Background and activities
Ulrik Wisløff is a researcher, a professor and an entrepreneur in the field of exercise physiology, and the Head of the Cardiac Exercise Research Group (55 employees) (ntnu.edu/cerg) at the Dept. of Circulation and Medical Imaging, Norwegian University of Science and Technology, and he is also a Honorary Professor at University of Queensland Australia. He was appointed professor in 2008 and quickly built up an international, transdisciplinary and competitive group, as documented by >280 peer-reviewed publications and ~72 000 citations. According to Google Scholar, he figures among the world’s 4 most cited scientists in the broad field of “exercise” and the most cited Exercise Physiologist worldwide. Many of his publications demonstrate his group’s capacity to translate basic experimental research into clinical use in a short timeframe. He has served as PI of several successful national and international collaborations, demonstrating scientific leadership. He is working on projects related to optimising the benefits of exercise training in health and disease and utilising technologies to improve adherence to exercise training. Wisløff and colleagues provided the first causative evidence that low exercise capacity per se dramatically increased risk of heart disease. The study published in Science in 2005, with commentary in Nature Medicine, was ranked as one of the most important papers in the metabolism field at the time. They subsequently showed that high-intensity exercise training was safe and lead to superior improvements in aerobic capacity (fitness) and cardiac function in heart failure patients (Circulation, 2007). This line of research formed the basis for his research group; with later studies showing optimal results with high intensity exercise in various lifestyle related disorders. They revealed that temporal changes in resting heart rate predict death from heart disease in the general population (JAMA, 2011). This led to creation of a calculator to estimate fitness and so predict death in the general population. The calculator is free and available on the web and all app stores. To date 9.5 million users have used the fitness calculator; they also agreed to share their data in research. The American Heart Association now advocates the use of our fitness calculator in clinical practice (Circulation, 2016). Wisløff is also the inventor of the Personalized Activity Intelligence (PAI); a metric that calculates how much physical activity a person needs to be protected against life-style related disease and premature death. The PAI app is free and available in all app stores. Wisløff’s group has translated basic experimental evidence into clinical trials (and patient benefit) within a remarkably short timeframe, with research spanning from molecules to society, and back again. His record of accomplishment demonstrates leadership, capability and innovation required to perform ground-breaking research. Wisløff is also a committed mentor who actively supports next-generation scientists, and have personally supervised 22 postdoctoral fellows and 38 PhD students, who have gone on to have successful careers in both industry and academia. In February 2020 professor Ulrik Wisloffis was awarded the Norwegian Health Assocation's (Nasjonalforeningen for folkehelsen's) Heart Research Award. The price was handed over by the King of Norway.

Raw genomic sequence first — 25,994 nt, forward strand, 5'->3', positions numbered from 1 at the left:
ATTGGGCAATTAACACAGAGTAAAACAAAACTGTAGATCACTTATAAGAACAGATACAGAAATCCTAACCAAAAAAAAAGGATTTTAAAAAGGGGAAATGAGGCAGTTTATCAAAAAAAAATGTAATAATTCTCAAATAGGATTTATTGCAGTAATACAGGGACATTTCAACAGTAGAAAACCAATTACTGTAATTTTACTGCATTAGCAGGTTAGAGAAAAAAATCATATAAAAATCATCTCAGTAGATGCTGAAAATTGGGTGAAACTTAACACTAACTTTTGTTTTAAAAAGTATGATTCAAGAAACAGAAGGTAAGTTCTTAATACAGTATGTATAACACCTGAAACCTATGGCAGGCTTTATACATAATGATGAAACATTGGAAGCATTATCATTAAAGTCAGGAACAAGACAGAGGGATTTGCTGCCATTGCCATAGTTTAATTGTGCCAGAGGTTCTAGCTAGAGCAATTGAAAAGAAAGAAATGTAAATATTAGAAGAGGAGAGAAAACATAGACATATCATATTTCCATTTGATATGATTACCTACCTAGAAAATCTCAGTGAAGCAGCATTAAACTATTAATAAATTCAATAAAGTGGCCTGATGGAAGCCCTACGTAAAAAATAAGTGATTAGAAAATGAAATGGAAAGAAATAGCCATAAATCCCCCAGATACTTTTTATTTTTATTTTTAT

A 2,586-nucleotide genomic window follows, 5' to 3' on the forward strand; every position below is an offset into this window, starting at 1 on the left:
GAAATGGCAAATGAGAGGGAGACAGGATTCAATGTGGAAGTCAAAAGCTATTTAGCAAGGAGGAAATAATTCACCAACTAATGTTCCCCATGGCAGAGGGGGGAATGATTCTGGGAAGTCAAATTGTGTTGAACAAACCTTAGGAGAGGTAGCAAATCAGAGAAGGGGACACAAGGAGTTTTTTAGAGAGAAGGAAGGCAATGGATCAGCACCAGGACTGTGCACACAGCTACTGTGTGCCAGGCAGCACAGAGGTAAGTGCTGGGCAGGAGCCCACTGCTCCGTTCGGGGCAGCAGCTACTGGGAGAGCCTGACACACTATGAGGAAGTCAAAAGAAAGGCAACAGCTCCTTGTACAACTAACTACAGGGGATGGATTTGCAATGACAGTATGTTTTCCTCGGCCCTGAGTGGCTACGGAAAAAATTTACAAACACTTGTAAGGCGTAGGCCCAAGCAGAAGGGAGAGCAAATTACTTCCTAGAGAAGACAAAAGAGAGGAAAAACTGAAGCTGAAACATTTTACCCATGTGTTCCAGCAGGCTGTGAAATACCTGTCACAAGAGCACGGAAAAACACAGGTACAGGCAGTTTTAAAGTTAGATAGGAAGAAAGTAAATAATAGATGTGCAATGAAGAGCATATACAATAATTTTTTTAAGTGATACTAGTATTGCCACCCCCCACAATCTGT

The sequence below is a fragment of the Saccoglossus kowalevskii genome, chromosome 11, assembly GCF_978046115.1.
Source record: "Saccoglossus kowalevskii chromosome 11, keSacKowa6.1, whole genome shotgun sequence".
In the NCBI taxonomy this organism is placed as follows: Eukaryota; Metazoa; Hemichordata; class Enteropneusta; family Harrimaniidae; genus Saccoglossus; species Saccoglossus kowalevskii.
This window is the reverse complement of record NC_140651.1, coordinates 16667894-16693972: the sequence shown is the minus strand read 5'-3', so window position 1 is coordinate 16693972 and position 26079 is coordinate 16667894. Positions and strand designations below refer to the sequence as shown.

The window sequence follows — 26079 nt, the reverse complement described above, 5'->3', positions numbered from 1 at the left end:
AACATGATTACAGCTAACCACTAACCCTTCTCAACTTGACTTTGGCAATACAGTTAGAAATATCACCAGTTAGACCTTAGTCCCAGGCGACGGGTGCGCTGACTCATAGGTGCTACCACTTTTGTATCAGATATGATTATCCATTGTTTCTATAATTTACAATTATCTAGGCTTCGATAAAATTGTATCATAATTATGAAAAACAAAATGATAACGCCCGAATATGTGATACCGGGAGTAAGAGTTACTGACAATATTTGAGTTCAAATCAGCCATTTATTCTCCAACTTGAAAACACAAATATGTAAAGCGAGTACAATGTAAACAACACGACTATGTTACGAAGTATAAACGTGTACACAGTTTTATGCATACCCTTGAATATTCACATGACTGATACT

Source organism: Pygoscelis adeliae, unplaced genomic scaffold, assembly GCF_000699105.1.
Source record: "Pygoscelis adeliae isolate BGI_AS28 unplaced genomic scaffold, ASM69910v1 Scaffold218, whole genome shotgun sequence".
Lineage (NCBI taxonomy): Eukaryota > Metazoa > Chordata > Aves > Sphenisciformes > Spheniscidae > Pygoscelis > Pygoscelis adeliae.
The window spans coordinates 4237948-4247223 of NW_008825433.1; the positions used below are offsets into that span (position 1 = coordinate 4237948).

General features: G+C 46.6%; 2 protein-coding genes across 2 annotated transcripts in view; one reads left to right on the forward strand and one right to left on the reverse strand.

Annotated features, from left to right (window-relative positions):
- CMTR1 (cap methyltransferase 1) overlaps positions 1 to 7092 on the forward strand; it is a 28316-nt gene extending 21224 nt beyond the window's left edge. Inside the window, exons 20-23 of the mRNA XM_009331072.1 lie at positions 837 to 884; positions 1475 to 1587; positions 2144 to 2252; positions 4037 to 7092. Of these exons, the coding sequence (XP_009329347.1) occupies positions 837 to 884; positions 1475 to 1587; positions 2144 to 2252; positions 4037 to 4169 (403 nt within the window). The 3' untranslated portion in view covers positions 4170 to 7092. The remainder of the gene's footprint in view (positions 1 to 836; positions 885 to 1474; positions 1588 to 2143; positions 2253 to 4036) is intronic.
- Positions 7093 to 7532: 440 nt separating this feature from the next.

- PAH3008 - Methods in Clinical Exercise Physiology
- MDV6025 - Training and Coaching of Cardiac Patients
- SPO3900 - Thesis in Exercise Physiology
Scientific, academic and artistic work
Displaying a selection of activities. See all publications in the database
- (2014) A simple nonexercise model of cardiorespiratory fitness predicts long-term mortality. Medicine & Science in Sports & Exercise. vol. 46 (6).
- (2012) Cardiovascular Risk of High- Versus Moderate-Intensity Aerobic Exercise in Coronary Heart Disease Patients. Circulation. vol. 126 (12).
- (2011) Peak Oxygen Uptake and Cardiovascular Risk Factors in 4631 Healthy Women and Men. Medicine & Science in Sports & Exercise. vol. 43 (8).
- (2011) Intrinsic Aerobic Capacity Sets a Divide for Aging and Longevity. Circulation Research. vol. 109 (10).
- (2011) Temporal Changes in Resting Heart Rate and Deaths from Ischemic Heart Disease. Journal of the American Medical Association (JAMA). vol. 306 (23).
- (2009) Interval Training Normalizes Cardiomyocyte Function, Diastolic Ca2+ Control, and SR Ca2+ Release Synchronicity in a Mouse Model of Diabetic Cardiomyopathy. Circulation Research. vol. 105.
- (2009) Response to Letter Regarding Article, "Aerobic Interval Training Versus Continuous Moderate Exercise as a Treatment for the Metabolic Syndrome: A Pilot Study". Circulation. vol. 119 (8).
- (2009) Endothelial Dysfunction Induced by Post-Prandial Lipemia: Complete Protection Afforded by High-Intensity Aerobic Interval Exercise. Journal of the American College of Cardiology. vol. 53 (2).
- (2007) Superior cardiovascular effect of aerobic interval training versus moderate continuous training in heart failure patients - A randomized study. Circulation. vol. 115 (24).
- (2005) Cardiovascular risk factors emerge after artificial selection for low aerobic capacity. Science. vol. 307 (5708).